Walking the Talk

Nursing professor practices what she preaches by incorporating treadmill into her work space

KarenCowgillonTreadmill_400
Story by: Mike Thee
Published: 2014-03-25

Stepping off the elevator onto the third floor of Garrand, Karen Cowgill's office isn't too hard to find. Just follow your ears to the whirring noise on the east side of the building. There you'll find Cowgill working. And walking. At the same time.

You may have read about Cowgill's treadmill desk in a recent Spectator article. The Commons  was intrigued. We had some follow-up questions to ask the assistant professor of nursing, which Cowgill was happy to oblige. She even shared the tale of how she got the treadmill from Mailing Services up to her office, a journey involving a hand cart brought from home, a few timely assists from colleagues, and an air compressor to re-inflate the cart's tires when they went flat. But that's a whole story unto itself.

The Commons:  What prompted you to do this?

Karen Cowgill:  I had been spending hours and hours sitting at my desk. I'd read that prolonged sitting is associated with higher risk of all sorts of things besides the obvious potential for weight gain and injuries-things like cancer, cardiovascular disease, diabetes and early death from any cause. So I started setting a timer to remind myself to get up out of my chair every 30-40 minutes and move around, but I didn't stick to it. I had had a standing desk at a previous job, and had heard about treadmill desks, but it wasn't until reading an article in the New Yorker by Susan Orlean last spring that I resolved to "just do it."

The Commons:  On a typical day, how much time do you spend on the treadmill?

Karen Cowgill:  It varies-anywhere from 0 to 6+ hours.

The Commons:  What distance do you typically walk?

Karen Cowgill:  I walk anywhere from 0 to-my current record - 12.91 miles in a day. If I had just had time to walk two-tenths of a mile more that day, I'd have done a half-marathon! Usually I'm happy if I've done at least 5 miles, but some days I'm in too many meetings, and occasionally I just don't feel like walking, though I tend to have more energy and greater focus both on and off the treadmill when I use it. I'm less likely to walk if I'm working on a project that requires spreading out a lot of papers-I don't have the surface area to accommodate them easily. Writing by hand-which I still do sometimes-is also challenging.

The Commons:  Where did you get the treadmill and how did you modify your workspace to accommodate it?

Karen Cowgill:  I bought an Exerpeutic walking treadmill  off Amazon, which cost about $400. The treadmill is not specially designed for work spaces, though those exist-they have a built-in desk space on the railing. Because my existing desk was essentially a countertop, I had to "hack" this treadmill so I could fit it under the counter and keep my computer on the desktop. I also bought some shelving to raise my computer screen to standing level, and I bought an extra pair of walking shoes to keep in the office. Very stylish.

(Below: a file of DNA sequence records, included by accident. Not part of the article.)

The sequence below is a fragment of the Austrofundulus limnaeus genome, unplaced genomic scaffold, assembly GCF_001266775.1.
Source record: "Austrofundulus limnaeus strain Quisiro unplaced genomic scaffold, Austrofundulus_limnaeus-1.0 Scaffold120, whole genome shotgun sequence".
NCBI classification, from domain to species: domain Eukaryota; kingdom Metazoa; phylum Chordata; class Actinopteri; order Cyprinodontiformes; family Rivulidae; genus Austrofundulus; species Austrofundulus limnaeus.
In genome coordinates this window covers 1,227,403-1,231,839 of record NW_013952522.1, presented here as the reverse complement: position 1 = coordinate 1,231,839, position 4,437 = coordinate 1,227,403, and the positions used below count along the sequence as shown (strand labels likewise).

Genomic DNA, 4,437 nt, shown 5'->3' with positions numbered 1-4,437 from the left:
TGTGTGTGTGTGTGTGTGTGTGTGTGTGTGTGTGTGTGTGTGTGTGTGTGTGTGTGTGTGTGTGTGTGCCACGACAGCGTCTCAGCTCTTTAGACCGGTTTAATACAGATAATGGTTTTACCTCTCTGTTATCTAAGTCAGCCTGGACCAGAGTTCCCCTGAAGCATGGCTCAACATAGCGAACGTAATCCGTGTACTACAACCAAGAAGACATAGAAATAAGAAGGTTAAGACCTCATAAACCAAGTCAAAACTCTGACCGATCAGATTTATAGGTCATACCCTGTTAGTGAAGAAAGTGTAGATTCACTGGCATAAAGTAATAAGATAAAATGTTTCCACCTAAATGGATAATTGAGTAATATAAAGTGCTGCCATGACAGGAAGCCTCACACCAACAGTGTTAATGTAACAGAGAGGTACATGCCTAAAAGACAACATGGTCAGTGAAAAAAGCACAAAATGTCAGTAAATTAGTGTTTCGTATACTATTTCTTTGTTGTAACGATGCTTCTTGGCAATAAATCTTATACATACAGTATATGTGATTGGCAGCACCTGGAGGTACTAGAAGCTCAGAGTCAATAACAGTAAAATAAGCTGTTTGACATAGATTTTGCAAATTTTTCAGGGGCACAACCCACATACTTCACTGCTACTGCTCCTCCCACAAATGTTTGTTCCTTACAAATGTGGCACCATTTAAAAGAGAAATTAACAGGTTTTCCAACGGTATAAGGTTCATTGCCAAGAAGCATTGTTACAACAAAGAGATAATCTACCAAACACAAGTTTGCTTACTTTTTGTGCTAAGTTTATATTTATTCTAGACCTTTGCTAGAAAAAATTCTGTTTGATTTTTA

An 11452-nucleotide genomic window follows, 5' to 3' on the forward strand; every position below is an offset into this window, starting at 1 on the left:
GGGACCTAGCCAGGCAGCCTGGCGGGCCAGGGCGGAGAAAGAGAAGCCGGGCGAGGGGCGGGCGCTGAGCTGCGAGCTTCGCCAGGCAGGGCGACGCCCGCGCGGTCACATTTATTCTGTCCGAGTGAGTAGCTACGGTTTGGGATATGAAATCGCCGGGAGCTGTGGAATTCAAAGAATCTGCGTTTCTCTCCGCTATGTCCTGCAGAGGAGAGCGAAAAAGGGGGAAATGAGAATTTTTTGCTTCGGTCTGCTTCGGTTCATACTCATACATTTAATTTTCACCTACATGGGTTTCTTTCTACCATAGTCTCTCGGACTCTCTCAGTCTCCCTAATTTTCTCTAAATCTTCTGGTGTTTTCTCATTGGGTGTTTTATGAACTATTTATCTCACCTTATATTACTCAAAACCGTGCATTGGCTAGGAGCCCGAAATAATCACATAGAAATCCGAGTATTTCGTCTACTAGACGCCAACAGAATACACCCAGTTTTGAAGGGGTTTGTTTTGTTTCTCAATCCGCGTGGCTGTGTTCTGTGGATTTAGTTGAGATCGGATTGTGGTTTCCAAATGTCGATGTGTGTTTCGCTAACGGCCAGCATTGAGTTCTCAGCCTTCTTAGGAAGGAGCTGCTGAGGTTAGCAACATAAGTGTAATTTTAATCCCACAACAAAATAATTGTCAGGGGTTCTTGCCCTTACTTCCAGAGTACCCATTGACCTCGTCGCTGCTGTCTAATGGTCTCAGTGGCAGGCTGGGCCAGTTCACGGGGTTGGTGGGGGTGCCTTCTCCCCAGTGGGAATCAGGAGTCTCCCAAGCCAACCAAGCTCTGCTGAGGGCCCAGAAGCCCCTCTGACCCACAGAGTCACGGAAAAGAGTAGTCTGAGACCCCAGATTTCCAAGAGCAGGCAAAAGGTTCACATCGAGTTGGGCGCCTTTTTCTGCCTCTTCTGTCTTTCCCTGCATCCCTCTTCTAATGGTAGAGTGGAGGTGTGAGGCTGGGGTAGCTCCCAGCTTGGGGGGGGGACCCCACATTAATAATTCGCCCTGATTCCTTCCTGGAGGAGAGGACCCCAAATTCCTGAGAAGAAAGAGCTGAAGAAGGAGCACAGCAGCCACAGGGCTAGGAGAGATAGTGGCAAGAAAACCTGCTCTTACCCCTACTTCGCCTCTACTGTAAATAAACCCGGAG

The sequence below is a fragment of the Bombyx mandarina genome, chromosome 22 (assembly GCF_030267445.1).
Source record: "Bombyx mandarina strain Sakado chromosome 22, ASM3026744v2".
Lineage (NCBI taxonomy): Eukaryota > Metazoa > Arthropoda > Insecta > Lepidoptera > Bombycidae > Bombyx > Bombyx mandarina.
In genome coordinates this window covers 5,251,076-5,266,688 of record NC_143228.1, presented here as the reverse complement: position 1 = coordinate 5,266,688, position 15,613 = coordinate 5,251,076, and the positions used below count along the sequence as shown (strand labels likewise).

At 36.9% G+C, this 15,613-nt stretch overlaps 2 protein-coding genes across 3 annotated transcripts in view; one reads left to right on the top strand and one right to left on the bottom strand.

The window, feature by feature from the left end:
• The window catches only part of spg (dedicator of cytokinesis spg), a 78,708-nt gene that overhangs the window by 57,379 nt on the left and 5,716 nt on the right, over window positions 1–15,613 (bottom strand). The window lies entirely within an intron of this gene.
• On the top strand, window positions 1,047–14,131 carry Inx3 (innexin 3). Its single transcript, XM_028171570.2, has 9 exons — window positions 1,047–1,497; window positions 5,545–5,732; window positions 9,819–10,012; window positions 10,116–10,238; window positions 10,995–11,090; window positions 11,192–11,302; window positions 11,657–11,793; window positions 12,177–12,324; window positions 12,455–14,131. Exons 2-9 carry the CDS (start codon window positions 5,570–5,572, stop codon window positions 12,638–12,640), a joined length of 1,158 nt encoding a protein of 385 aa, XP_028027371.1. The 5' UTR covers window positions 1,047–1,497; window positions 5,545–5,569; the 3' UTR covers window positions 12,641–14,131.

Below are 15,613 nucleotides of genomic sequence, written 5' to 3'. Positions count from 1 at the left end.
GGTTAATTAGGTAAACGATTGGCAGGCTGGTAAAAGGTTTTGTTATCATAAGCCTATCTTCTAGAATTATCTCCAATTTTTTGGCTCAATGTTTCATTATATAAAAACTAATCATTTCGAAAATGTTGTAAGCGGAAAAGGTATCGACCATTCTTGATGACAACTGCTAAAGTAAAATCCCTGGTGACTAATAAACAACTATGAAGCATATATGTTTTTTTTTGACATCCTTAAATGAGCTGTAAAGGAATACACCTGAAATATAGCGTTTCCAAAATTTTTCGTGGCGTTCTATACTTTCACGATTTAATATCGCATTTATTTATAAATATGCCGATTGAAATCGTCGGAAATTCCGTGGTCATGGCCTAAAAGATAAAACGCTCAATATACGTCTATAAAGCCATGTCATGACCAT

The Commons:  Is it difficult to walk and type at the same time?

Karen Cowgill:  It can be challenging…the mouse is a little tricky, and I've occasionally clicked on the thing next to the thing I wanted to click on! No disasters, though.

KarenCowgillChart_375Since she began using her treadmill desk last summer, Karen Cowgill has been dutifully recording her miles walked and calories burned on this chart that hangs from her office door.

The Commons:  What's your treadmill's max speed?

Karen Cowgill:  4 miles per hour, though 3.5 mph is the fastest I've worked so far.

The Commons:  Do you walk while you're on the phone?

Karen Cowgill:  Yes, but usually at a slower speed (say, 2-2.5 mph). I've also recorded lectures for online classes while walking on the treadmill.

The Commons:  Isn't there a danger that you'll read something that's so shocking that it will literally stop you in your tracks and cause you to be ejected from the treadmill?

Karen Cowgill:  I'm not that easily shocked. Plus, the incline is zero and there's a safety cord, so the chance of injury is  pretty much the same as when you're walking down a hallway.

The Commons:  Have you ever tried working, walking on the treadmill and chewing gum all at the same time?

Karen Cowgill:  Not the gum, but I've always got something to drink (it has to have a lid or a straw to avoid spillage) and often eat lunch while treading. The most challenging maneuver is turning around to see who's at the door…often I'll just hop off and turn off the treadmill if I have a visitor. Oh, and I sit down for meetings.

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Good news for those who want to be active at work, but don't want a treadmill -- check out this under-desk exercycle! http://www.magnetrainer.com/proddetail.php?prod=DeskCycle I'm going to get one for my desk at home. No assembly (or electricity) required, no desk reconfiguration, and you can use it when you feel like it and set it aside when you don't.
(4/3/2014 2:07:14 PM, Karen Cowgill )